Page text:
What are they seeing? What are they hearing?
It would be unusual to be aware that someone is observing our actions.
We may never know when it’s happening. Are they noticing the way we’re dressed? Can they hear what we are saying? Have we influenced someone’s life? Did we make them wish they could be like us? Or, did they wish they would never be like us? Were we an influence for good? Do we present a pleasant space around ourselves?
Perhaps, in an off moment, we may convince someone never to act as we do. It’s quite possible something we’ve done, or said, or the way we have planned our lives, has influenced someone to change direction, or maybe to continue in a direction they’ve already chosen.
Someone is watching and listening to you and me right now. We will never know who it is or how our lives may have influenced them
to direct their own life.
I’ve shared this story with many people over the past years. The incident has made a difference in how I see myself, Sometimes I hope no one is looking or hearing; other times I hope I made a good impression.
My husband and I were standing at our living room window, watching a man walking down the distant road. The man lived nearby in a broken down house. Every day he walked two miles to a neighborhood bar where he spent his time.
“Night fell, and darkness hid the two from sight”
He worked at walking.
Stumbling, weaving, tumbling, falling…and
Each night at dusk he headed home, deaf to traffic sounds.
Sometimes reeling into a roadside ditch, he would lie upon the ground in bleak half-conscious stupor.
With effort, he would crawl laboriously to the ditch’s edge, then work at walking once again.
The man continued through his nightly ritual.
Someone approached the sodden hulk and bending down, they knelt beside the fallen man. With steady arms, they began the rescue.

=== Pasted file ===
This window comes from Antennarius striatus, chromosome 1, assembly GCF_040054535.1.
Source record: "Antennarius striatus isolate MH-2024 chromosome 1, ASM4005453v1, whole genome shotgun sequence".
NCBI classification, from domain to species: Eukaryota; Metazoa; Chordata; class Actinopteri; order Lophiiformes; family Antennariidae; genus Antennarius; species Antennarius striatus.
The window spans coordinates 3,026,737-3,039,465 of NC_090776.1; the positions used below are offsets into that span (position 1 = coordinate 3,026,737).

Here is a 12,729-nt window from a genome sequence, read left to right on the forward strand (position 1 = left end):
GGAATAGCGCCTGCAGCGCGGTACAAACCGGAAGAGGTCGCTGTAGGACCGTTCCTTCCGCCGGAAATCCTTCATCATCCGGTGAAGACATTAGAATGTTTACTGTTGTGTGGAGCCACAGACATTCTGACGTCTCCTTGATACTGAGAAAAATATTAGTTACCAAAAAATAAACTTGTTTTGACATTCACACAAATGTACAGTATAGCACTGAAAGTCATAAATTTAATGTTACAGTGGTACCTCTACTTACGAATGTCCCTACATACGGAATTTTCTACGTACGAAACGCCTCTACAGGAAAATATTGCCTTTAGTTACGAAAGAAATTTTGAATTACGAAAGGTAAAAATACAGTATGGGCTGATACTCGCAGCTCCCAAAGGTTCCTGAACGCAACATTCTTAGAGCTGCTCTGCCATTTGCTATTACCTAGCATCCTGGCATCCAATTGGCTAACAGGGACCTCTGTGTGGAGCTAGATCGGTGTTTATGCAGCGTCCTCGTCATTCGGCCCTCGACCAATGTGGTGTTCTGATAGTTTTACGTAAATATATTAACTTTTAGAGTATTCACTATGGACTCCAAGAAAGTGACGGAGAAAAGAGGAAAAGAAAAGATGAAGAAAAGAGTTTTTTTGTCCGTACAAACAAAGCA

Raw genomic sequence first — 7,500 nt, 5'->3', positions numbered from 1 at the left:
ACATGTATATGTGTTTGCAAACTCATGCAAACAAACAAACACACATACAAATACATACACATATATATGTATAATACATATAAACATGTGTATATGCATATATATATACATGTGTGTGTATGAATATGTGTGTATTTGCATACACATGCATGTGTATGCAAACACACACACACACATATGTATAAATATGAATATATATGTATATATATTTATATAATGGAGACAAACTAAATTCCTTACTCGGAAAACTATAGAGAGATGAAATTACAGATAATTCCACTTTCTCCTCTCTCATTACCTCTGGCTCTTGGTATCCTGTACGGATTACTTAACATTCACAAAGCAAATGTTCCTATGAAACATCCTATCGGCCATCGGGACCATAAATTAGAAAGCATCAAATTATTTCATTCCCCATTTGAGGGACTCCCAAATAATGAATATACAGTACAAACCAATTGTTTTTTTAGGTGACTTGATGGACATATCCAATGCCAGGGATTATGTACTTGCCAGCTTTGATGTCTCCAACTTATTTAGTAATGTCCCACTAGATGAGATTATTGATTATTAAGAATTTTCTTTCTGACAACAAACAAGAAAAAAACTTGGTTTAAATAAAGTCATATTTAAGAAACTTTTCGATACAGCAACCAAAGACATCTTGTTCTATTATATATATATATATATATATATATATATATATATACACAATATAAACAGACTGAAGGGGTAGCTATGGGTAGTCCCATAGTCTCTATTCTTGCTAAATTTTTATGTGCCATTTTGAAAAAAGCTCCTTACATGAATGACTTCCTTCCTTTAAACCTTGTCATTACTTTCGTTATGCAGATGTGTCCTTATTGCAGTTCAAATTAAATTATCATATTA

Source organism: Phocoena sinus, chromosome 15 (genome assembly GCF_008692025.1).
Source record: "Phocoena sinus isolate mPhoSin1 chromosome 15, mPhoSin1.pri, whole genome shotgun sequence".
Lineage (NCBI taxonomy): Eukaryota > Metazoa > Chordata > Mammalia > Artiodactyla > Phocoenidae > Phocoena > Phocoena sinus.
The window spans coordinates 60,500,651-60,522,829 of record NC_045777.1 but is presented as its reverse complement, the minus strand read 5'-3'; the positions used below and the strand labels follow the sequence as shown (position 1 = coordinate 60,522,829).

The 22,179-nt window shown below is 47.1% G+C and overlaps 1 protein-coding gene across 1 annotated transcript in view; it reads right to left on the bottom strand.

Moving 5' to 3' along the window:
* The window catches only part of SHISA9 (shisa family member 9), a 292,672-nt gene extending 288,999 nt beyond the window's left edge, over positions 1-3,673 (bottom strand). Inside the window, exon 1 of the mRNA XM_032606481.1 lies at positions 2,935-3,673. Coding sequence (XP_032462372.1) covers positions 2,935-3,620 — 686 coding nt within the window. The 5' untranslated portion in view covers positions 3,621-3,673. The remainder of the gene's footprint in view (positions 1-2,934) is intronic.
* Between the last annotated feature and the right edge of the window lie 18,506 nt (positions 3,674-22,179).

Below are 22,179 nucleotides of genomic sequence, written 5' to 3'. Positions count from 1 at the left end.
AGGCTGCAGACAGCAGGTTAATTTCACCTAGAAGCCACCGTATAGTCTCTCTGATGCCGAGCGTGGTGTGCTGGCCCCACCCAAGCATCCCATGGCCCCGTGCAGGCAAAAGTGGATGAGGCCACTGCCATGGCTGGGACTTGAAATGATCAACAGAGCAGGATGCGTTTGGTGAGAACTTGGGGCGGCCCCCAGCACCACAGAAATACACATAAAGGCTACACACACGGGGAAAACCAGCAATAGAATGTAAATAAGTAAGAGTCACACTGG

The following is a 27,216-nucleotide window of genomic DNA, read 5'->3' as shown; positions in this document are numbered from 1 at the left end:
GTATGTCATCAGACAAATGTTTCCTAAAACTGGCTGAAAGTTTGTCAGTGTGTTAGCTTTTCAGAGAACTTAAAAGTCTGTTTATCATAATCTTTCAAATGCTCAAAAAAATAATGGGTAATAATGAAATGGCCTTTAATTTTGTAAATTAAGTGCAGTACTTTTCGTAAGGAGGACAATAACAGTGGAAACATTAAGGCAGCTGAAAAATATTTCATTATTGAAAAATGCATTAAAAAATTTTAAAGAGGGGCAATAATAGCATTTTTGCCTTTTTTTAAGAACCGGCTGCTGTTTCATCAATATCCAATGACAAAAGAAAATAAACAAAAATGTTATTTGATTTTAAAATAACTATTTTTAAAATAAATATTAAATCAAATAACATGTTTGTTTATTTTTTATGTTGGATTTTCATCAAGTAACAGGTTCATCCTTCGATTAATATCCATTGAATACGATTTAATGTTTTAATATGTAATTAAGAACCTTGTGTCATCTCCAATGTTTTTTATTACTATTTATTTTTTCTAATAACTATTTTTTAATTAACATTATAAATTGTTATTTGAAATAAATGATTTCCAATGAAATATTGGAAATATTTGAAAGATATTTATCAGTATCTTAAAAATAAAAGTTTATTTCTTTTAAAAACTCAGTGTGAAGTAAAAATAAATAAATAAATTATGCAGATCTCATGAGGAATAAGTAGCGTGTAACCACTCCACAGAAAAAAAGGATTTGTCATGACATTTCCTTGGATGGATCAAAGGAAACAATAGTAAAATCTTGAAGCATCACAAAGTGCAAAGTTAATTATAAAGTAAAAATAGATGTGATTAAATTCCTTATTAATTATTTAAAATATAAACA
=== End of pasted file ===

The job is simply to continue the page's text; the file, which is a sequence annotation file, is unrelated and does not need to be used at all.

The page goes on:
The person was not a hero. And I was a bystander. Though years have passed, the vivid scene remains.
Whose life is changed when a journey reaches a crossroad? When is a path interrupted by a chance encounter? Could it be the rescuer? Perhaps it was a friend? Maybe it was me as I watched this scene unfold.
What are you thinking now?
Night fell and darkness hid the two from my sight.
Many years have passed since this incident took place.
While my husband and I were standing at our living room window, we saw a man walking along the distant road.
The man lived nearby in a broken down house.
And each day he walked two miles
to a neighborhood bar
where he spent the entire day.
We didn’t usually see him traveling on the morning journey to his destination. Nor did we see him when he was going home at the end of the day.
But this time
we saw him walking toward home. As we watched, he staggered and stumbled, falling into the deep ditch beside the road.
For moments he was out of our sight. Then, we saw him crawling out of the ditch and struggling to his feet. Walking a few steps, he fell once more. Again, he crawled up the side of the ditch on his hands and knees
and attempted to stand.
I became aware my husband had left my side. Now, in his truck, he was driving down our driveway toward the distant road.
He stopped at the place where the man was lying beside the ditch. Getting out of his truck, he approached the figure.
Taking him by the arm,
he helped the man to his feet.
My husband later told me he intended to help him into the cab of the truck, but the man protested.
“I’m not clean enough to sit in your truck. Help me into the back. I’ll ride home there.”
As I watched this scene unfold before my eyes, I was surely not aware it would be in my memory and my heart many years later.
How many of us, including me, would leave the comfort of our own home to help a drunken, smelly man get safely to his home?
This was a view of my husband about which I wasn’t aware. Yes, he was kind, gentle and caring.
The scene I watched was more than that.
The experience changed me and maybe it has changed you.
At this stage of life it has become clear to me that we all need to be rescued.
Our Friend is on His way.
In later years, as we discussed the incident some facts revealed themselves about the man who was rescued.
He was a veteran from World War 2.
As years have passed, we’ve become aware of the experiences our soldiers endured during that time of war.
They were too horrible to remember for many of the soldiers.
We now call it PTSD.
It has been found, for some of the veterans, it is easier to drink away the memories
than to relive them in their minds.
In our village, there were three World War 2 veterans who spent their days at the same local bar.
The world called them drunks. Should we call them heroes?